The pandemic has wreaked havoc on our lives in ways unimaginable only a few months ago. The world’s economy is reeling. The gyrations in the stock market are stomach churning. All this pales in comparison to the loss of life in the U.S. and elsewhere, and the emotional toll taken upon survivors who can’t be with their loved ones when they are needed the most.
It’s not easy to discern anything positive from this horrible series of adverse events, but I have learned some lessons from our new reality. I wanted to share one of them with you.
Resist giving advice
A friend called and told me his son was asked to return to his job in a restaurant that was just permitted to reopen. He asked me this question: If it was my son, what would I tell him?
I had to resist the temptation to give advice. Instead, I asked a series of questions:
- Have you discussed this issue with your son?
- How does he feel about it?
- How does he evaluate the pros and cons?
- What are your views?
- How are you dealing with your anxiety?
- What can I tell you that you might find helpful?
At the end of the conversation, he thanked me for my “insights” (even though I shared none).
He just wanted to be heard. I’m sure he and his son will make the right decision for them.
Most issues are highly nuanced, with lots of variables. Often, we’re not qualified. We may not fully appreciate the context. Our advice may be more theoretical than practical.
I checked all those boxes. I’m not an infectious disease expert. I don’t know his son and have no understanding the issues confronting him (financial, emotional, his workplace environment or others). It would be impossible for me to give practical advice under these circumstances.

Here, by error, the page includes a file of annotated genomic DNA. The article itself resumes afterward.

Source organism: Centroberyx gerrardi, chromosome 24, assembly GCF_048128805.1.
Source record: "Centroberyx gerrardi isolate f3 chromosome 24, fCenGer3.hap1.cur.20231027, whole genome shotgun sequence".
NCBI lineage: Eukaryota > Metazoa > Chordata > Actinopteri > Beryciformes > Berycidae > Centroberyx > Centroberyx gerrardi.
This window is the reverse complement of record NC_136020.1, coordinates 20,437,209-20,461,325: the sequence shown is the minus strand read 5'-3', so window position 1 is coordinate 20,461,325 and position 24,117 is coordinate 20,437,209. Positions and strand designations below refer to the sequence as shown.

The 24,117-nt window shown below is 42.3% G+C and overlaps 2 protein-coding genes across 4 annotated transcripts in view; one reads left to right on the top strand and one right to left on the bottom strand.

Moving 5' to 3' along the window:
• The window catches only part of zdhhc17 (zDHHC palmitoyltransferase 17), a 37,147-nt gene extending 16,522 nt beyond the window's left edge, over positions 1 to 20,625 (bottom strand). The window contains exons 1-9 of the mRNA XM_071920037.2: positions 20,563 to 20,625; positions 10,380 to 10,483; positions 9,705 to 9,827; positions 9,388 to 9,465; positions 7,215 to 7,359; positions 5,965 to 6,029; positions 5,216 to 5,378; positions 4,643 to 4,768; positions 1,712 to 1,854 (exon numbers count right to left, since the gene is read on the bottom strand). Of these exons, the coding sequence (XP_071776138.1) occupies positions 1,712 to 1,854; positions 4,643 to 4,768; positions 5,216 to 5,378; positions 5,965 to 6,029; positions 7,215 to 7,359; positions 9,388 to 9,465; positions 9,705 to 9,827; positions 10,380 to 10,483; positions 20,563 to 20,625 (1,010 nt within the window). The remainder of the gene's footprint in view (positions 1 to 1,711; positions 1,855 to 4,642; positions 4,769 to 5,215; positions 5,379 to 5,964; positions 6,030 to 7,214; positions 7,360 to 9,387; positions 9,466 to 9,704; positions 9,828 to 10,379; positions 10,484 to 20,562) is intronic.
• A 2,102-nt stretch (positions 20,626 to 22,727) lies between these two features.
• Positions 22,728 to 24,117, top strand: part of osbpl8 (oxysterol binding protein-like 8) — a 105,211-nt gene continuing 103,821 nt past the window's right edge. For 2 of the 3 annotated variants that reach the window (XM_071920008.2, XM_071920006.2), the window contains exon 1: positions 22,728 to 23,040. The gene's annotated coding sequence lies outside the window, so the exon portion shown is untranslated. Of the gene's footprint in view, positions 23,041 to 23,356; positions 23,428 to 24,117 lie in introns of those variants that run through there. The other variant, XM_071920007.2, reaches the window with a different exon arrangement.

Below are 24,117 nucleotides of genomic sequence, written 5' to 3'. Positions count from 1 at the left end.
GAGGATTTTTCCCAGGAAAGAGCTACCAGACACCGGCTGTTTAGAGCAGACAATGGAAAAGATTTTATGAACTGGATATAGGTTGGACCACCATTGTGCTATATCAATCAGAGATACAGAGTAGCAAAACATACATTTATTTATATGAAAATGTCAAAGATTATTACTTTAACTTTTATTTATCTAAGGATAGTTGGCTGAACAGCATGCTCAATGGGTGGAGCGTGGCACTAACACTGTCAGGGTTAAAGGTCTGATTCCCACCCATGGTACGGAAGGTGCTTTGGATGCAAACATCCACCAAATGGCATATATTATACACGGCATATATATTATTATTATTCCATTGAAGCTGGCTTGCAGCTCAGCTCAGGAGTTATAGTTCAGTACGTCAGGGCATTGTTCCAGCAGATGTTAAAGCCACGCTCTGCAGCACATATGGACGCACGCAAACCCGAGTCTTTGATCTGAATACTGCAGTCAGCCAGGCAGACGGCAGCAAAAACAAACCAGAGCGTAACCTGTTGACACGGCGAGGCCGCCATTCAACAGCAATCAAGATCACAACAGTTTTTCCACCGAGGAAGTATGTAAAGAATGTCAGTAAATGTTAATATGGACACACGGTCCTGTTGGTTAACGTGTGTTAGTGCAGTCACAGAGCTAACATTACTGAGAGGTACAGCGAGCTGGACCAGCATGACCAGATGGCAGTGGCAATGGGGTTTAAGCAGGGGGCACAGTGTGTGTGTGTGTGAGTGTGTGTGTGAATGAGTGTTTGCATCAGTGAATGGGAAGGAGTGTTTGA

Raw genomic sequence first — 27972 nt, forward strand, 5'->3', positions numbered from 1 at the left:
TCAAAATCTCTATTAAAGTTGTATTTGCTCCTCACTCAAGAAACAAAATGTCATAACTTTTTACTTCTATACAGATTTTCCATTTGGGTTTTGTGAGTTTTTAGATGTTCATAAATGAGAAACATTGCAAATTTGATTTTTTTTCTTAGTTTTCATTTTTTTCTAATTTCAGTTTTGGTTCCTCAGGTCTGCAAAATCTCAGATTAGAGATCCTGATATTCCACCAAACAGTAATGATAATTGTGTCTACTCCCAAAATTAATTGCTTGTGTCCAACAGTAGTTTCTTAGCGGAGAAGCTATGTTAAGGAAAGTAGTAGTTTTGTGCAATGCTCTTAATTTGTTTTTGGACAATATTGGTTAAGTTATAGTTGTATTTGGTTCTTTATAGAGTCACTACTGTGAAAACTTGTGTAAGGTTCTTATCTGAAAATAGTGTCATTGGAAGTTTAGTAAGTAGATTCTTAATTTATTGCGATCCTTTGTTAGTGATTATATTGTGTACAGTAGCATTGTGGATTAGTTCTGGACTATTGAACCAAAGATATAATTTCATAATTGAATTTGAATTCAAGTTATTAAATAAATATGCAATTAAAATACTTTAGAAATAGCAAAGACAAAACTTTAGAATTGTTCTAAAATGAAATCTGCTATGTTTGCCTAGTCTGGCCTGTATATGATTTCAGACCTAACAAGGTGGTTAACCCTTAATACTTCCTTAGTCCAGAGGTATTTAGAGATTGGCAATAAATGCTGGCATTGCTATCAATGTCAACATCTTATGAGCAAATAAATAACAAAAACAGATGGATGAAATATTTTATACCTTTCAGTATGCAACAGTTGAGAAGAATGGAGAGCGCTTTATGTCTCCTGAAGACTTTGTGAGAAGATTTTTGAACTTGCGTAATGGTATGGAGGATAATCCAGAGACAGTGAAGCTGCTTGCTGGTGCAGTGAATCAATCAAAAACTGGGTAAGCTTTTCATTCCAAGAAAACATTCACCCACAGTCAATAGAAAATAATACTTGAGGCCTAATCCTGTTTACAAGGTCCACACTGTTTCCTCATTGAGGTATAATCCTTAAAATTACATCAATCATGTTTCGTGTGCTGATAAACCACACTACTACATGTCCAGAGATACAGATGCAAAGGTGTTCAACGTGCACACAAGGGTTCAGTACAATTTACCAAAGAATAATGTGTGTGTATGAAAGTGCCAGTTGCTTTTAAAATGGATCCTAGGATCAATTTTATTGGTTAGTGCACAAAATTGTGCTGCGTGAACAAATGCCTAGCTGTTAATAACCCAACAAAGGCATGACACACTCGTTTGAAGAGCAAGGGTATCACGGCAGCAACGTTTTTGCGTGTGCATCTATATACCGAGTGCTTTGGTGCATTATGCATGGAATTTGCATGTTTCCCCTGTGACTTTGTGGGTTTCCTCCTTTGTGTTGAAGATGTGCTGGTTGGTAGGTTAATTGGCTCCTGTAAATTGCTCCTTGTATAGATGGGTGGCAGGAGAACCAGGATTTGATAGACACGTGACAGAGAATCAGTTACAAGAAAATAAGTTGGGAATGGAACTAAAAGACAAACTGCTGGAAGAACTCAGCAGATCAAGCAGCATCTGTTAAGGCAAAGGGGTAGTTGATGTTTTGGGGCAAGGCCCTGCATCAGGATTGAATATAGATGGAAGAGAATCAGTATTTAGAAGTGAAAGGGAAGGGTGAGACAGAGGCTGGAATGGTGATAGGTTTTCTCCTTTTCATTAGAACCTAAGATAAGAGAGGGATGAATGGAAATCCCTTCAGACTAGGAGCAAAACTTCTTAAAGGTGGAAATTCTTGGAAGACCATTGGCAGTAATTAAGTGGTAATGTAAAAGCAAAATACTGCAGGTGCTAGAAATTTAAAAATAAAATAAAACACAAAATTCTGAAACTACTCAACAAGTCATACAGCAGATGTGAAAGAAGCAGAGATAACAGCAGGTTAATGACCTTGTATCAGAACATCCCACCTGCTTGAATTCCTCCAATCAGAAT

These reasons pale in comparison to the primary reason for not giving advice: It’s a relationship killer.
We want to feel our advice is making a positive contribution but the message (intentional or not) is that the other person is pretty stupid not to have considered our option.
Advice offered in the heat of the moment is rarely adopted and almost always viewed as an intrusion. Even when people appear to be asking for your advice, they are more likely seeking validation of a decision they’ve already made.
In times of uncertainty, we are anxious and afraid. Friends and family may reach out to talk. It may seem like they are asking for advice. It’s more likely they just want you to listen.
Here’s my suggestion: Resist the temptation to give advice. Be empathetic instead.
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